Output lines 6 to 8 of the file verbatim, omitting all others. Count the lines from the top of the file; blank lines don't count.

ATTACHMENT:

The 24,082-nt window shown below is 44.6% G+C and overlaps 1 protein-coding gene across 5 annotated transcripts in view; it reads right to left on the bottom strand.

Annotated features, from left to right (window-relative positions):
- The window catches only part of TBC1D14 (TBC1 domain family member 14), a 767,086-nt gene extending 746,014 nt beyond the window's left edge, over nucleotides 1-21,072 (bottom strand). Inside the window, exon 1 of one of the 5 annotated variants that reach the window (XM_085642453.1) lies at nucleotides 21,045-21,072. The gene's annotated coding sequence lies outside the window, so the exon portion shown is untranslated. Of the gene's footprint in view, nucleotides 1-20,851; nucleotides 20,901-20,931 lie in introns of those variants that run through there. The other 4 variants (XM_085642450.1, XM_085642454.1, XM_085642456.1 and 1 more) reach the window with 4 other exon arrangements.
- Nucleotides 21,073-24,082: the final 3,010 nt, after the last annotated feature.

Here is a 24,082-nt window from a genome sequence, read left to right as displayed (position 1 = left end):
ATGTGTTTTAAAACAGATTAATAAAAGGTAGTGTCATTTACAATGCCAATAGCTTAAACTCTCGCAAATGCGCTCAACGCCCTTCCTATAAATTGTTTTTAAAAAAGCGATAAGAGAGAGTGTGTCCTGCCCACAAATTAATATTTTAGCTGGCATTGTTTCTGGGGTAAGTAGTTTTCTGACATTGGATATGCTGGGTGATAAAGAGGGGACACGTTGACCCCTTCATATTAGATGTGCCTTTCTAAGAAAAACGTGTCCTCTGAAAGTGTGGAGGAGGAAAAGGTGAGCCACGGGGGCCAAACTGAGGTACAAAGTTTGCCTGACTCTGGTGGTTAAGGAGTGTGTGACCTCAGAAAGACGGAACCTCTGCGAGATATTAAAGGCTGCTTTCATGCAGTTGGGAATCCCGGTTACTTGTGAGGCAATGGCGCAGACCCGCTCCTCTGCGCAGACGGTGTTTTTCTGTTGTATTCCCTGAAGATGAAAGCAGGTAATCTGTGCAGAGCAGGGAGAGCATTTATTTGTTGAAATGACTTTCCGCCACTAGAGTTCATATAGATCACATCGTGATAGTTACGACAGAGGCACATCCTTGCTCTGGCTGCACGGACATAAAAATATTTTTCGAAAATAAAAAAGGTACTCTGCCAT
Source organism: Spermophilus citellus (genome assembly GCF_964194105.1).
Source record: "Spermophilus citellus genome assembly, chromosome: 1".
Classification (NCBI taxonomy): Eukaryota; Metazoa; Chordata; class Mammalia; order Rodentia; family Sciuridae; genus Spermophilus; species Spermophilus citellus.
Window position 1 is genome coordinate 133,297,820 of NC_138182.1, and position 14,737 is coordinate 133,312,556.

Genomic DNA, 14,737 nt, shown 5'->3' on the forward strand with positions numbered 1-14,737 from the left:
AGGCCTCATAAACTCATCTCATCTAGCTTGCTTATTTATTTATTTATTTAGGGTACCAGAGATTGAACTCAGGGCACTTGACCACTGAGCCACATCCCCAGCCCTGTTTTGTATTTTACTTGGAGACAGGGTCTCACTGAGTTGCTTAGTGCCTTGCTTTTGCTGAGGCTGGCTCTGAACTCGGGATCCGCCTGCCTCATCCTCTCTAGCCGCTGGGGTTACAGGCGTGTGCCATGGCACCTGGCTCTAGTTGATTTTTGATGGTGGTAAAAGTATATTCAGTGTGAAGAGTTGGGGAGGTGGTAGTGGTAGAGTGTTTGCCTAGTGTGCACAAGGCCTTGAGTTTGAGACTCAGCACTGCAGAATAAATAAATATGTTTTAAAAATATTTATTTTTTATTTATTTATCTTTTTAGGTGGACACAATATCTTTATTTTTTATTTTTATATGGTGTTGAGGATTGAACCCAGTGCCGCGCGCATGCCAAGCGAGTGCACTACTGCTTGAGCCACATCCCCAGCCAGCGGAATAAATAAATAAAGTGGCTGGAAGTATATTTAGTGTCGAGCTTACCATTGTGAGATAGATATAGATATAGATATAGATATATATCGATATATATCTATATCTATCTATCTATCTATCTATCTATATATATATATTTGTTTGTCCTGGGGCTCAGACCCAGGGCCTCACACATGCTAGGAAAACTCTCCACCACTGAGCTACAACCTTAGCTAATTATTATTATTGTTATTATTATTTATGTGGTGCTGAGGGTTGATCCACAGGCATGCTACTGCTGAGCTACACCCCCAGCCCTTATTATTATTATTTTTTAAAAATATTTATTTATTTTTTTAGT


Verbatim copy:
ATGTGTTTTAAAACAGATTAATAAAAGGTAGTGTCATTTACAATGCCAATAGCTTAAACTCTCGCAAATGCGCTCAACGCCCTTCCTATAAATTGTTTTTAAAAAAGCGATAAGAGAGAGTGTGTCCTGCCCACAAATTAATATTTTAGCTGGCATTGTTTCTGGGGTAAGTAGTTTTCTGACATTGGATATGCTGGGTGATAAAGAGGGGACACGTTGACCCCTTCATATTAGATGTGCCTTTCTAAGAAAAACGTGTCCTCTGAAAGTGTGGAGGAGGAAAAGGTGAGCCACGGGGGCCAAACTGAGGTACAAAGTTTGCCTGACTCTGGTGGTTAAGGAGTGTGTGACCTCAGAAAGACGGAACCTCTGCGAGATATTAAAGGCTGCTTTCATGCAGTTGGGAATCCCGGTTACTTGTGAGGCAATGGCGCAGACCCGCTCCTCTGCGCAGACGGTGTTTTTCTGTTGTATTCCCTGAAGATGAAAGCAGGTAATCTGTGCAGAGCAGGGAGAGCATTTATTTGTTGAAATGACTTTCCGCCACTAGAGTTCATATAGATCACATCGTGATAGTTACGACAGAGGCACATCCTTGCTCTGGCTGCACGGACATAAAAATATTTTTCGAAAATAAAAAAGGTACTCTGCCAT
Source organism: Spermophilus citellus (genome assembly GCF_964194105.1).
Source record: "Spermophilus citellus genome assembly, chromosome: 1".